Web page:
Examples of monopolies:

Strength of Monopoly Power

The strength of monopoly power possessed by a monopoly will really depend upon how many competing substitutes are available.

If you as a consumer NEED to buy a product and only one company sells this (as is often he case with pharmaceuticals) you will pay whatever price to have that product.

Barriers to Entry which allow for monopolies

A monopoly may continue to be the only producer in any industry if is able to stop other firms from entering the industry in some way

These ways of preventing entry to industry are known as barriers to entry, and they are divided into two categories. Economies of scale and barriers to entry.

Economies of scale

If a monopoly is large then they will experience economies of scale. These are advantages which allow them to lower their average cost as their size increases, due to specialization, labor division and bulk buying.

Any firm wishing to enter industry often must start up small and so will not have the economies of scale that are enjoyed by the monopolist. Even if the new firm were able to start on the same size as the monopolist, it would still not have expertise in the industry such as managerial economies, promotional economies and R&D.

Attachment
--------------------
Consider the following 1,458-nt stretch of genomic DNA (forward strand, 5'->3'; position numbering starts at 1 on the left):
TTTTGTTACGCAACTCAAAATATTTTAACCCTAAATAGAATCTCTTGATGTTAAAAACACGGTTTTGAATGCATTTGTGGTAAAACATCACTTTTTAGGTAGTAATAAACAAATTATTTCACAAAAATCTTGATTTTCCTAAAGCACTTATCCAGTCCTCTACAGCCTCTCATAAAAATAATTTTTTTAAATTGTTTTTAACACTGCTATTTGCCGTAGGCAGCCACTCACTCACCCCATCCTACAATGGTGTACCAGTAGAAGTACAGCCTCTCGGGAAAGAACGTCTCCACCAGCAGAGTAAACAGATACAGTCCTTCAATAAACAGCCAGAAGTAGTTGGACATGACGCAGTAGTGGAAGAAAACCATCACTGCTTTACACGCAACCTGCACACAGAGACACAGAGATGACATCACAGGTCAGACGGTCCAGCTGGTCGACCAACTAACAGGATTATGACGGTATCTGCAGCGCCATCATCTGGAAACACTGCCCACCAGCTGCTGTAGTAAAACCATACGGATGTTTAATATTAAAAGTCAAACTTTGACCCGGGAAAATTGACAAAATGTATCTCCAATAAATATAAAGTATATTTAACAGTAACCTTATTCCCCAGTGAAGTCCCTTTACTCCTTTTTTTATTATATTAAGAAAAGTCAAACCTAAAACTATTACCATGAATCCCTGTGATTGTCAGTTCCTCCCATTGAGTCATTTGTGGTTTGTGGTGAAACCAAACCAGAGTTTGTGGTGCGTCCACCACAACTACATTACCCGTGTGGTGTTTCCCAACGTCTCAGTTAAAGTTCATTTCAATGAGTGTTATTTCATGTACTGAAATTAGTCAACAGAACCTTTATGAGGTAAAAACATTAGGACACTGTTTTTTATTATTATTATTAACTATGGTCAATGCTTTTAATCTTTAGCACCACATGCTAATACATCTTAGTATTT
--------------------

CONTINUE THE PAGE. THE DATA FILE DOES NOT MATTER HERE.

Without economies of scale, a would-be entrant, knows that it would not be able to compete with the existing monopolist who would simply reduce the price to a level of normal profits, destroying demand for the competition. Since they will be making losses the lack of economies of scales prevents them from joining the market. 

Natural Monopoly

This is where due to the nature of the product the market can only hold one firm. Alternatively only one firm is allowed to exist by the government

Demand curve for monopolies

A Monopoly is the industry and therefore the monopolies demand curve is the industry demand curve and is downward sloping

Reasons for low price elasticity:

Ex. Microsoft fined for anti-competitive behavior. when it bundled other products with windows, destroying competition for their competitors.

Possibility of Abnormal Profit in A Monopoly

If a monopolist is able to make abnormal profit in the short run and has effective barriers to entry then other firms cannot enter the industry and compete away the profits that are being earned

Perfect Competition vs Monopolies

Advantages of Monopolies

Disadvantages of Monopolies

Unfair Profits of Monopolists

Monopolistic Competition

 Essentially a monopolistic competitive market is one with freedom of entry and exit, but firms can differentiate their products. Therefore, they have an inelastic demand curve and so they can set prices. 

Assumption of a Monopolistic Competition